Once Again, Accounting Issues Are Dogging OCA Inc. and This Time, They Are Sending the Stock to Record Lows

Article excerpt

Byline: Mark Basch

Louisiana-based OCA, which began last week trading at $4.04, dropped as low as $1.38 by Friday after saying in a Securities and Exchange Commission filing Tuesday that it "has identified certain errors" in its financial reports for the first three quarters of 2004. The company still has not filed its 2004 annual report.

OCA, then known as Orthodontic Centers of America and headquartered in Ponte Vedra Beach, went public at $2.75 in 1994 (adjusted for splits) and traded as high as $35.31 in Sept. 2000. Last week's fall sent the stock below its IPO price for the first time.

The company, which manages orthodontist practices, spent its first decade as a public company defending its complex accounting procedures for recording patient revenue. OCA had been recording it based on formulas related to a patient's contract, rather than on actual payments. In an effort to satisfy investors concerns about that method, it changed its procedures last year and now records revenue according to cash paid by patients.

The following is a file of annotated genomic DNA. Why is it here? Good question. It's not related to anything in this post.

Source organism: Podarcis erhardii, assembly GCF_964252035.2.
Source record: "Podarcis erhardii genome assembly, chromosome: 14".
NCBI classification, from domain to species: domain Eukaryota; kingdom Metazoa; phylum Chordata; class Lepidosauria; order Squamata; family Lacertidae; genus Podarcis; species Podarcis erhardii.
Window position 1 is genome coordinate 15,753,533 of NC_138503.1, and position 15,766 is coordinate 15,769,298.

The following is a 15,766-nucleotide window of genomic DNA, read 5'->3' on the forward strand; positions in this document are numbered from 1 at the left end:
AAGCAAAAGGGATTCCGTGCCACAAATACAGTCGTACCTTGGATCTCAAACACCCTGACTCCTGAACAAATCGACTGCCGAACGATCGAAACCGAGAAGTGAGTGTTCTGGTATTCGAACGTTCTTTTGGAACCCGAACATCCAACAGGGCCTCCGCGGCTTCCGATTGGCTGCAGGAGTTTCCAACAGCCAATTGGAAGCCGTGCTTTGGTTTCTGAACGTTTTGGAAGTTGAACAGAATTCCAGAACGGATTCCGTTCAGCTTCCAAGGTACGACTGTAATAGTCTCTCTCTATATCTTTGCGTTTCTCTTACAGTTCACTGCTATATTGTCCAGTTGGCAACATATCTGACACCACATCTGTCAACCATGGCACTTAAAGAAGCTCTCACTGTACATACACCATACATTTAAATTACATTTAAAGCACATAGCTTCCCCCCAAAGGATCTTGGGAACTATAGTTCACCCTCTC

But OCA spooked investors again last week with its announcement that its patient receivables for the first three quarters last year were "overstated by material amounts."

The SEC filing said OCA may be in default of its credit facility because of its accounting problems. It also said the company is curtailing plans to expand with new orthodontist centers because of cash constraints.

"Our core business remains strong and we are fully committed to ensuring that our affiliated practices have the services and support they need to continue providing high quality care to their patients," said a statement by Chief Executive Officer Bart Palmisano Sr.

Palmisano personally made a $2 million unsecured loan to the company to ensure it has enough liquidity. …